The first people to be gassed there, in September, , were invalids and Soviet prisoners of war. It became the central site for the deportation and murder of European Jews in , after other camps closed.
Apr 6, Two new histories show how the Nazi concentration camps worked. book, “ Ravensbrück: Life and Death in Hitler's Concentration Camp for. The first concentration camp in the Nazi system, Dachau, opened in March, By the end of World War II, the Nazis administered a massive system of more.
The vast majority of Jews brought to Auschwitz never experienced the camp as prisoners; more than eight hundred thousand of them were gassed upon arrival, in the vast extension of the original camp known as Birkenau. Only those picked as capable of slave labor lived long enough to see Auschwitz from the inside.
Many of the horrors associated with Auschwitz—gas chambers, medical experiments, working prisoners to death—had been pioneered in earlier concentration camps. Oswald Pohl, the S. The most ambitious was the construction of a brick factory near Sachsenhausen, which was intended to produce a hundred and fifty million bricks a year, using cutting-edge equipment and camp labor.
The failure of the factory, as Wachsmann describes it, was indicative of the incompetence of the S.
To turn prisoners into effective laborers would have required giving them adequate food and rest, not to mention training and equipment. It would have meant treating them like employees rather than like enemies. But the ideological momentum of the camps made this inconceivable. Labor was seen as a punishment and a weapon, which meant that it had to be extorted under the worst possible circumstances.
Prisoners were made to build the factory in the depths of winter, with no coats or gloves, and no tools. This debacle did not discourage Himmler and Pohl. On the contrary, with the coming of war, in , S. On the eve of the war, the entire K. New camps were built to accommodate the influx of prisoners from conquered countries and then the tens of thousands of Red Army soldiers taken prisoner in the first months after Operation Barbarossa, the German invasion of the U.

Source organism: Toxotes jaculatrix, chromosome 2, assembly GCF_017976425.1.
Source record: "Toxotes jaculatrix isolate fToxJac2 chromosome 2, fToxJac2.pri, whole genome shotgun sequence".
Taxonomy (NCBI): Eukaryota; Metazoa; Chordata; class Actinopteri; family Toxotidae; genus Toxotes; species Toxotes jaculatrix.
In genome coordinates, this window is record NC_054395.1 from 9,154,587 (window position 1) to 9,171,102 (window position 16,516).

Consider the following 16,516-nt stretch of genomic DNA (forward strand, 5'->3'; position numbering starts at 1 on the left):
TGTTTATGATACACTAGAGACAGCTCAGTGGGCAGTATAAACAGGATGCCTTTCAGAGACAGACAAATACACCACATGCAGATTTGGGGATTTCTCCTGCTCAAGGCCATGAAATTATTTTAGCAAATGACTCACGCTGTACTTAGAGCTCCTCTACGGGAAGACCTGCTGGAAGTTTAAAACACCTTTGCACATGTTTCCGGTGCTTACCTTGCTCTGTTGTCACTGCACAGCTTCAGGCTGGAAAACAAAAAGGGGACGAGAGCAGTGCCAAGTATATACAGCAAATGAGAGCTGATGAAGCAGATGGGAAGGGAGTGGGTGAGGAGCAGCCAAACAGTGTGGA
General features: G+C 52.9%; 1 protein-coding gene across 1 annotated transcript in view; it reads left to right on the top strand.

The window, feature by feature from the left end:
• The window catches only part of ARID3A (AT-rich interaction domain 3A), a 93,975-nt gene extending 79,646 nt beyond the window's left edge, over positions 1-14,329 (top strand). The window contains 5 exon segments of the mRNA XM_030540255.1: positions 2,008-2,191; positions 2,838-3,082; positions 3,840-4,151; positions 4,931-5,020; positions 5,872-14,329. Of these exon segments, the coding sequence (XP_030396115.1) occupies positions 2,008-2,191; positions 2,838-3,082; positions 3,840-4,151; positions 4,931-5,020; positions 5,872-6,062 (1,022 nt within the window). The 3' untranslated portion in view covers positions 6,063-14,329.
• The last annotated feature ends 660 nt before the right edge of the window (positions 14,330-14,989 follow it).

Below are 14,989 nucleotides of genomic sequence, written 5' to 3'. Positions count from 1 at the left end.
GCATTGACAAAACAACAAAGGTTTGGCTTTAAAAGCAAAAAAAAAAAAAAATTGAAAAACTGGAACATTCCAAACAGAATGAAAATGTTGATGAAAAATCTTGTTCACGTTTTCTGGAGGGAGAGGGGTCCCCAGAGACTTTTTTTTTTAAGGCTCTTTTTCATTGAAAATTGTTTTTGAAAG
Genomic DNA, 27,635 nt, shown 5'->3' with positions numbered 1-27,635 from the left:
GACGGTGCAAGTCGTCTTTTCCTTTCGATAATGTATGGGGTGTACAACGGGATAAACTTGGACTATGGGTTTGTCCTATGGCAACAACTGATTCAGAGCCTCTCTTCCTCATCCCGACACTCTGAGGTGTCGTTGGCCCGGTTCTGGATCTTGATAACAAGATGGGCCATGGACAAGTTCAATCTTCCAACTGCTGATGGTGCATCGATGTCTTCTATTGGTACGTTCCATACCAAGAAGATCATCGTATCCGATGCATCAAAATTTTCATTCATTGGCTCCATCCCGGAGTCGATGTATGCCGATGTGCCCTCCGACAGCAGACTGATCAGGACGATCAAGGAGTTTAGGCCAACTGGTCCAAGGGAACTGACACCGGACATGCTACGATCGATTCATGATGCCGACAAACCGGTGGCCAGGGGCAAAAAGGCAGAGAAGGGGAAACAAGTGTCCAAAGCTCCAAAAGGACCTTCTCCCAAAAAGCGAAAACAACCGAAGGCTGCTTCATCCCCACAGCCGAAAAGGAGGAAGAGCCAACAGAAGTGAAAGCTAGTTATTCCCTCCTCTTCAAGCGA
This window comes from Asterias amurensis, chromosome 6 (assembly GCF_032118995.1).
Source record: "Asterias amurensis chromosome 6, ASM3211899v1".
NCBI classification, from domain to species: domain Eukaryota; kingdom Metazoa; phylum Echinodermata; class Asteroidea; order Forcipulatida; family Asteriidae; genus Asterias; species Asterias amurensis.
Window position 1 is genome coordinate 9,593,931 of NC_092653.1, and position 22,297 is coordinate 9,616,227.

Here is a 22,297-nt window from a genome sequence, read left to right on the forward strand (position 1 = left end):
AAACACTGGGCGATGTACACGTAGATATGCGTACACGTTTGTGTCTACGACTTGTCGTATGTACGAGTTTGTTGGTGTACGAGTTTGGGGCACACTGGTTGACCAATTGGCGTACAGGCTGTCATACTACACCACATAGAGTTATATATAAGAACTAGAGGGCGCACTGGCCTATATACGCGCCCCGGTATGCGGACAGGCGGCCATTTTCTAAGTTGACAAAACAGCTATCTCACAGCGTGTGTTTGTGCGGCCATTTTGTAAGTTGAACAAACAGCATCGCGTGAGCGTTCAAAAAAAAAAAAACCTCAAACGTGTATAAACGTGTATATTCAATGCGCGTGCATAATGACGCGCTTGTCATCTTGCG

The enormous expansion of the camps resulted in an exponential increase in the misery of the prisoners. Food rations, always meagre, were cut to less than minimal: a bowl of rutabaga soup and some ersatz bread would have to sustain a prisoner doing heavy labor. The result was desperate black marketing and theft.
At the same time, the need to keep control of so many prisoners made the S. The murder of prisoners by guards, formerly an exceptional event in the camps, now became unremarkable. But individual deaths, by sickness or violence, were not enough to keep the number of prisoners within manageable limits. Accordingly, in early Himmler decided to begin the mass murder of prisoners in gas chambers, building on a program that the Nazis had developed earlier for euthanizing the disabled. During the following months, teams of S. Everything was done with an appearance of medical rigor.
Under this extermination program, known to S. By early , it had become obsolete, as the scale of death in the camps increased.